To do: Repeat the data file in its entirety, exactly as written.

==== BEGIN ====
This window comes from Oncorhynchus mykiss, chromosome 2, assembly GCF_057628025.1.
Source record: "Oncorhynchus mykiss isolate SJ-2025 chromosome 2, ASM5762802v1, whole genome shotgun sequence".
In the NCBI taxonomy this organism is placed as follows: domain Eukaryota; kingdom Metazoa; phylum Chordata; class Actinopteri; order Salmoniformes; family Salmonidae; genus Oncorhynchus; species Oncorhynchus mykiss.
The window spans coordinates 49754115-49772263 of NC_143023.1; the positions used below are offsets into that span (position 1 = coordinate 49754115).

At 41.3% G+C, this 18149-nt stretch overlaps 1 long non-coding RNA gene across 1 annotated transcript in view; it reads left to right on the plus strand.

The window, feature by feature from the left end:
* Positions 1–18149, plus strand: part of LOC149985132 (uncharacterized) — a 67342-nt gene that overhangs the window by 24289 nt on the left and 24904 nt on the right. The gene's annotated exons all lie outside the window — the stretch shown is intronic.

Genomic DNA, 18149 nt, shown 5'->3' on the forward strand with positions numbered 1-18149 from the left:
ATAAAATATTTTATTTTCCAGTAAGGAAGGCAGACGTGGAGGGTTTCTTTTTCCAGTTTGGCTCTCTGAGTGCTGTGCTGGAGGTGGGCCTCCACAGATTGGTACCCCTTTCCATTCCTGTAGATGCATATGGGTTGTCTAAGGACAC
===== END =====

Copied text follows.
This window comes from Oncorhynchus mykiss, chromosome 2, assembly GCF_057628025.1.
Source record: "Oncorhynchus mykiss isolate SJ-2025 chromosome 2, ASM5762802v1, whole genome shotgun sequence".
In the NCBI taxonomy this organism is placed as follows: domain Eukaryota; kingdom Metazoa; phylum Chordata; class Actinopteri; order Salmoniformes; family Salmonidae; genus Oncorhynchus; species Oncorhynchus mykiss.
The window spans coordinates 49754115-49772263 of NC_143023.1; the positions used below are offsets into that span (position 1 = coordinate 49754115).

At 41.3% G+C, this 18149-nt stretch overlaps 1 long non-coding RNA gene across 1 annotated transcript in view; it reads left to right on the plus strand.

The window, feature by feature from the left end:
* Positions 1–18149, plus strand: part of LOC149985132 (uncharacterized) — a 67342-nt gene that overhangs the window by 24289 nt on the left and 24904 nt on the right. The gene's annotated exons all lie outside the window — the stretch shown is intronic.

Genomic DNA, 18149 nt, shown 5'->3' on the forward strand with positions numbered 1-18149 from the left:
ATAAAATATTTTATTTTCCAGTAAGGAAGGCAGACGTGGAGGGTTTCTTTTTCCAGTTTGGCTCTCTGAGTGCTGTGCTGGAGGTGGGCCTCCACAGATTGGTACCCCTTTCCATTCCTGTAGATGCATATGGGTTGTCTAAGGACAC